There’s a substantial number of attentive, well-trained safety officers that routinely walk the line, check that guns are cleared during cease-fires, and answer questions. I was extremely impressed by the safety officer’s professionalism; in my experience it’s not uncommon for RSOs to be somewhat curmudgeonly, old-fashioned (“Why do you need an ‘assault rifle’?”), and the like, but the Ben Avery staff was excellent. Even the cashier (they take Visa and MasterCard, in addition to cash) was polite, cheery, and professional. There’s a hot dog and drink vendor in the parking lot, right near the grassy field and playground for children.
While I was there, I was also impressed by the extreme diversity of people there. The staff was a mix of men and women of all types, both old and young, and the shooters included a mix of just about every conceivable group: men and women of every skin color, age group, size, shape, and experience level were there. There were women in their 20s who were training with expensive match rifles, a grandfather teaching his grandson to shoot a .22 rifle, a middle-aged black couple shooting what looked like a matched pair of revolvers, a couple who looked to be in their early 30s shooting a suppressed .308 rifle, and some folks shooting full-auto at the extreme end of the range. I overheard several languages being spoken. In the parking lot, vehicles ranged from pickups to Priuses. Open carry was common, but by no means ubiquitous. Truly, a cross-section of humanity, all coming together for a fun, safe afternoon at the range.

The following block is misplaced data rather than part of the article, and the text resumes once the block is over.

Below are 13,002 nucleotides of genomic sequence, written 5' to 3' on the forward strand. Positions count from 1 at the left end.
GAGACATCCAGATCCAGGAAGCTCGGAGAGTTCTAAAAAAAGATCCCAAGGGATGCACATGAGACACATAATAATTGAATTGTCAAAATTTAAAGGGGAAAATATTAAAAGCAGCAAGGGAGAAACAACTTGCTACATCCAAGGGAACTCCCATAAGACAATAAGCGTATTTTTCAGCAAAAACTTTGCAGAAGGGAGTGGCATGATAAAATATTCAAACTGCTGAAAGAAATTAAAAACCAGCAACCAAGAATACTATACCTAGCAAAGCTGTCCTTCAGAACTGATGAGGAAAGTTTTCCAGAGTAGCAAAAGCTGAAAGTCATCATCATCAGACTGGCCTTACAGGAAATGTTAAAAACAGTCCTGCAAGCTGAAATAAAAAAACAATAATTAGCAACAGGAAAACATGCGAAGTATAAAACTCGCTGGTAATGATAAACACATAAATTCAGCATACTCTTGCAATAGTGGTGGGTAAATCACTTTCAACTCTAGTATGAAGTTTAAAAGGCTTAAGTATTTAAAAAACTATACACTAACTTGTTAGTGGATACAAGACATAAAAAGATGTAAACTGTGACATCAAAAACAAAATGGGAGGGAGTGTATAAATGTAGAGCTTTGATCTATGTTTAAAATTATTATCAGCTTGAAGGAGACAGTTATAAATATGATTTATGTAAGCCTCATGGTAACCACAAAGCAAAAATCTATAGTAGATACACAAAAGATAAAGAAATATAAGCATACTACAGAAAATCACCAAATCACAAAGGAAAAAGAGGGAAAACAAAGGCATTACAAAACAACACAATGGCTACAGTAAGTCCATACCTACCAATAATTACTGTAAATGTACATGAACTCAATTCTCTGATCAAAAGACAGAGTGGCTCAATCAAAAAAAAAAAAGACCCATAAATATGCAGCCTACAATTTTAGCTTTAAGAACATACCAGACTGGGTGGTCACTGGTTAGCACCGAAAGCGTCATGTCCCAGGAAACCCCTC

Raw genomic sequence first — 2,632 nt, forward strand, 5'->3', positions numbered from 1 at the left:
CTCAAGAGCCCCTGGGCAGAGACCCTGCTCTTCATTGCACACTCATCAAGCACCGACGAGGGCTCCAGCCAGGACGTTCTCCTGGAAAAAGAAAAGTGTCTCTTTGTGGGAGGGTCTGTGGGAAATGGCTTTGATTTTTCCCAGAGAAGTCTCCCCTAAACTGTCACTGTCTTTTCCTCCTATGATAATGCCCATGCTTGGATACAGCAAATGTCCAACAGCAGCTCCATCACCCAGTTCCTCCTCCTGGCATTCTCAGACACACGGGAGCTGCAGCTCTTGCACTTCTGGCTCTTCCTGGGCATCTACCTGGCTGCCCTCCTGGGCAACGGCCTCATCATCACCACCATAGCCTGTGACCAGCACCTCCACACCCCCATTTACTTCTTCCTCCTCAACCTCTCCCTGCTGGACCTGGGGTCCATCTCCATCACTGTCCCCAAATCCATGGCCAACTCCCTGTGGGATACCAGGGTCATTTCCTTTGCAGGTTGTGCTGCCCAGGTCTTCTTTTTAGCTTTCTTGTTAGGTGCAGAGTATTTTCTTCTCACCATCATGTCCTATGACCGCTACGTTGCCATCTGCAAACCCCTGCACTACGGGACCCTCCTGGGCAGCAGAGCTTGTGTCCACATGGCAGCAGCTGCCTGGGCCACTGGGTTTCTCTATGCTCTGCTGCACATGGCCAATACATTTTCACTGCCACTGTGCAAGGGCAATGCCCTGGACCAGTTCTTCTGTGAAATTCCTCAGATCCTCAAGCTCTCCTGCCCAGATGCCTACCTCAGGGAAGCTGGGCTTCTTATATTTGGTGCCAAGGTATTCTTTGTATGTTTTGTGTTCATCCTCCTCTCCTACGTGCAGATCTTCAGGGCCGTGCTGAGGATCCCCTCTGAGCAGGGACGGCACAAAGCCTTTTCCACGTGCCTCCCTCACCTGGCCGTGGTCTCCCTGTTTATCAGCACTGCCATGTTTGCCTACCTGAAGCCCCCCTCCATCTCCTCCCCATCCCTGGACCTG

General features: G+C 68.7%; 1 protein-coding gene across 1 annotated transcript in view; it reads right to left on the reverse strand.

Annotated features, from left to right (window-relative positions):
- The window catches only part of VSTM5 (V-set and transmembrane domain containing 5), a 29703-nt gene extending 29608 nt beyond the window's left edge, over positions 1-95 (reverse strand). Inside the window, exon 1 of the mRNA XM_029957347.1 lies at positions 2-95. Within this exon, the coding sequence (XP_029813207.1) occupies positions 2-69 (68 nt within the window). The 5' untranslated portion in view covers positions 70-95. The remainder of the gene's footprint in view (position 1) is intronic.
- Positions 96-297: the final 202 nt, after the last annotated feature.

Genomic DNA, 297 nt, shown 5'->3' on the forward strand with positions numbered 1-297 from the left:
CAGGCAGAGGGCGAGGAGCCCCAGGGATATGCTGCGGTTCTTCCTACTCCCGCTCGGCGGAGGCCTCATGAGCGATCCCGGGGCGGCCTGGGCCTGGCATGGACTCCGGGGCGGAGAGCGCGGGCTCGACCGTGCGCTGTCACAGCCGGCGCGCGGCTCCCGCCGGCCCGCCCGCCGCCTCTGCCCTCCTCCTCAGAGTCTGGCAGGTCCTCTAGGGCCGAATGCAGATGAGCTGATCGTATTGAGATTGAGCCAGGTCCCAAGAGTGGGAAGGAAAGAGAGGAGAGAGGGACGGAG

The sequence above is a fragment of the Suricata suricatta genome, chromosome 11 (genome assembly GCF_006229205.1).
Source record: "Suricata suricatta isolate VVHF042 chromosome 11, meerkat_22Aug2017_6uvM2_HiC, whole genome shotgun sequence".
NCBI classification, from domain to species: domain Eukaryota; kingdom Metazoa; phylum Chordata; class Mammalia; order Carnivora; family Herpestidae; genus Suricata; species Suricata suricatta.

I’ve written about a few ranges in the past, many of which were well-equipped and praiseworthy, but I’ve never been as impressed with a range than I was with Ben Avery. The Arizona Department of Game and Fish runs a fine range, and I’m glad such a place is not terribly far from where I live. Like the Swiss, Arizonans take shooting seriously.